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Census figures reveal extent of social deprivation in Newquay

By Cornish Guardian  |  Posted: February 26, 2014

  • DAVE SLEEMAN: "We've never had to rely on foodbanks and soup kitchens before."

  • PAT LAMBSHEAD: "I know the infrastructure is in place in Newquay to help people."

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THE EXTENT of Newquay's social deprivation has been laid bare following the release of statistics based on the latest population census.

They reveal that 95 households are classed as 'deprived' in the key areas of employment, education, health and overcrowding, 45 of which are in the town centre.

A total of 1,139 residences are said to be overcrowded, while 604 have no central heating – both figures being proportionally above the national average.

The information, made available through the Government's Office for National Statistics (ONS), also shows more than 6 per cent of people in the resort – 1,244 – are in 'bad' or 'very bad' health.

More than 900 people are unemployed in the town and almost a quarter of the population, 4,440, have no qualifications.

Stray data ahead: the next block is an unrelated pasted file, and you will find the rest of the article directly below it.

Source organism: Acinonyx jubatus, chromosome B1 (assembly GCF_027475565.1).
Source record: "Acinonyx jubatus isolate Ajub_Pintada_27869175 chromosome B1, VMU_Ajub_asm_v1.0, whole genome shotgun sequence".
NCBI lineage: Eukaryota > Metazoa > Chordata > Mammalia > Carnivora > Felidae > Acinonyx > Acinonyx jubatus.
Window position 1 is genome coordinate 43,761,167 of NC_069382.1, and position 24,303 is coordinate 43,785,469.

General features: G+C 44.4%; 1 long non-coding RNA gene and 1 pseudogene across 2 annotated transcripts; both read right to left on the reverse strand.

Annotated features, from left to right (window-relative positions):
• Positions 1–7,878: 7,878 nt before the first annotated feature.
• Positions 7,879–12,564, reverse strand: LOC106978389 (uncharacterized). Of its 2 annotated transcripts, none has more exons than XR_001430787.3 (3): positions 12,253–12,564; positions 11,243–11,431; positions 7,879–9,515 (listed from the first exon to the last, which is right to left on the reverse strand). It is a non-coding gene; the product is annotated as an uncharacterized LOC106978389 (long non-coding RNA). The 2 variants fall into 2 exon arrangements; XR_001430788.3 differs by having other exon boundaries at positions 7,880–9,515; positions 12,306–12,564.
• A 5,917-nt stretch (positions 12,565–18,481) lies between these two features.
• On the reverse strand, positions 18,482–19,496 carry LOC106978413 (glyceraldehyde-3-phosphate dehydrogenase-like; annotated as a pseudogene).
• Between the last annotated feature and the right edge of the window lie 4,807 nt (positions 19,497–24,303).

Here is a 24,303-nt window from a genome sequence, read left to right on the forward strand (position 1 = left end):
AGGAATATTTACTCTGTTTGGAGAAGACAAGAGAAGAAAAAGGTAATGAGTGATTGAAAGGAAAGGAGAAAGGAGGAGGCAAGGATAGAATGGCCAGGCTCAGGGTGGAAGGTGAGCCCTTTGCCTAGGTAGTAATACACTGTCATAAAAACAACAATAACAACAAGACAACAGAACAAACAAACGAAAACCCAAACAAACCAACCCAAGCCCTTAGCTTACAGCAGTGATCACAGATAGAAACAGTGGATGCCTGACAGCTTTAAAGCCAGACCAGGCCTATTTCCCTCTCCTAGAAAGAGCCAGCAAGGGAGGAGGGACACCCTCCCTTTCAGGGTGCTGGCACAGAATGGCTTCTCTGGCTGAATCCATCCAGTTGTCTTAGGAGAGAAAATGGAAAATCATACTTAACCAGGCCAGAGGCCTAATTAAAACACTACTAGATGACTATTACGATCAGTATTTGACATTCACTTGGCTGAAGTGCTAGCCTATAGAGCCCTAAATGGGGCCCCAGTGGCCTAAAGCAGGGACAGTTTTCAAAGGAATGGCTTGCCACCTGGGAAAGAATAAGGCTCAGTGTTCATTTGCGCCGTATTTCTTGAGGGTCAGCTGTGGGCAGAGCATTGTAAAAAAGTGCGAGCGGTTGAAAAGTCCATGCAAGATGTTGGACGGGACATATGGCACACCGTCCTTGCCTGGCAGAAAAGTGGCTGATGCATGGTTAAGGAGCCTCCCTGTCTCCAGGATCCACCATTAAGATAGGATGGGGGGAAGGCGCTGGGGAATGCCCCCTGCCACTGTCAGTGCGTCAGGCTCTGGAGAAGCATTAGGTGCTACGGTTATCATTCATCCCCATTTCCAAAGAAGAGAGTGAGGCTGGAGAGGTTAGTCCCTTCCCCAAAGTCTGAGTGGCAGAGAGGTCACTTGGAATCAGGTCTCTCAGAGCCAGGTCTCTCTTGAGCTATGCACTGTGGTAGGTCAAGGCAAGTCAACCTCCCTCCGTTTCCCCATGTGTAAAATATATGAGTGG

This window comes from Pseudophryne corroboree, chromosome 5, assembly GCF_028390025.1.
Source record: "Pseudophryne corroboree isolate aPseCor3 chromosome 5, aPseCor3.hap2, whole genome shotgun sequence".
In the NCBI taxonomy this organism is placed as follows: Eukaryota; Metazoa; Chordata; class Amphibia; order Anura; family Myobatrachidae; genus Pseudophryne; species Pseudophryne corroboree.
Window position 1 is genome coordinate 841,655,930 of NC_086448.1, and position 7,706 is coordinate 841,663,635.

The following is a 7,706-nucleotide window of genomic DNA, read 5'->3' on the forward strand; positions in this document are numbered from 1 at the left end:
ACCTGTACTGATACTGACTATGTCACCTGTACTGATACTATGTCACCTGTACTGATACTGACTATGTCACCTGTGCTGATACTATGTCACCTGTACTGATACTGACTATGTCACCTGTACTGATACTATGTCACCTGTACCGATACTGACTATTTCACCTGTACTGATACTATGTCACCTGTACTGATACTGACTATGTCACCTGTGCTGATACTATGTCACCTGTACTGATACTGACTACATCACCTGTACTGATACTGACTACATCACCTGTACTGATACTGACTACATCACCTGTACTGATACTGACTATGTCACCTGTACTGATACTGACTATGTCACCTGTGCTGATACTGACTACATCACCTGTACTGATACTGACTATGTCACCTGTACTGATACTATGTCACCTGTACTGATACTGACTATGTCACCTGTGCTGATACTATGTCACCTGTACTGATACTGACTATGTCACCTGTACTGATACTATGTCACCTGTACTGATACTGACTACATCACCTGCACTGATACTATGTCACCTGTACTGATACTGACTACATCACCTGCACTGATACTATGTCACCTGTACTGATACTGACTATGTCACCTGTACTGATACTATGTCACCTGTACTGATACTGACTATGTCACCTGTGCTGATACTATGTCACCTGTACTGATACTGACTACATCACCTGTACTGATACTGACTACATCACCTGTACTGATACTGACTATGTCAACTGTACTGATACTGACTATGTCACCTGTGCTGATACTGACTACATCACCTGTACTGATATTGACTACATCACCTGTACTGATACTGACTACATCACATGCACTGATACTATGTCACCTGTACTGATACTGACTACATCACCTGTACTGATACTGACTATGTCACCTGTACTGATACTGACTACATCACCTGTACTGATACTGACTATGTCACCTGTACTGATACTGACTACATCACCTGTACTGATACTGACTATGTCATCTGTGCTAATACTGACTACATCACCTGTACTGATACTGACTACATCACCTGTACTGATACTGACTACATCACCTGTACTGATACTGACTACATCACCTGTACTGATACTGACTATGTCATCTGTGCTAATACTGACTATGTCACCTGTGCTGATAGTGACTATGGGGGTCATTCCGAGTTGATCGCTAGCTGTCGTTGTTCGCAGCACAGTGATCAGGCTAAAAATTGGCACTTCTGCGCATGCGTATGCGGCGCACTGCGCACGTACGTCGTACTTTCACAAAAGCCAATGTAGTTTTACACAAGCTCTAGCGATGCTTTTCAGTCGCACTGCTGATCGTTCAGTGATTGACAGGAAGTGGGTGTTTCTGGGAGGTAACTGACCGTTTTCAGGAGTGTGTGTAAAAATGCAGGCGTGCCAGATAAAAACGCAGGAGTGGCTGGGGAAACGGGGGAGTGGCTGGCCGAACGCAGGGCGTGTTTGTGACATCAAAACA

Geoff Brown, Cornwall councillor for Newquay Central and the council's Cabinet member for homes and communities, said the figures had not come as a shock.

He said: "Newquay has one of the highest numbers in Cornwall of children living in deprivation, in terms of housing and family income.

"We are working hard to raise standards in the private rental sector and there are a lot of ways we are trying to assist people but it's not helped by the Government's changes to the welfare system."

The emergence of foodbanks and soup kitchens over recent years was evidence of the change in living standards, he said.

In the town centre, Mr Brown's ward, 2.2 per cent of households tick all four deprivation boxes – four times the national average.

Councillor Dave Sleeman, the local member for Treloggan, said: "We don't recognise that there's a lot of poverty on our doorstep. I hear there are people on the breadline in this town. We've never had to rely on foodbanks and soup kitchens before. A lot of people are deprived, which is a worry for everybody."

Pat Lambshead, who covers Tretherras, said facilities were not lacking in the town, with schools and colleges addressing educational needs and enough doctors' surgeries to help those in need.

"I know the infrastructure is in place in Newquay to help people," he said.

All three councillors said more jobs would soon be available through the Enterprise Zone at the airport, Trevithick Manor retail park, near Morrison's supermarket, and Quintdown Business Park at Quintrell Downs.

They agreed more affordable housing should be provided among the many developments springing up in the Newquay area.

The ONS statistics are based on the 2011 census, analysed over the past three years.

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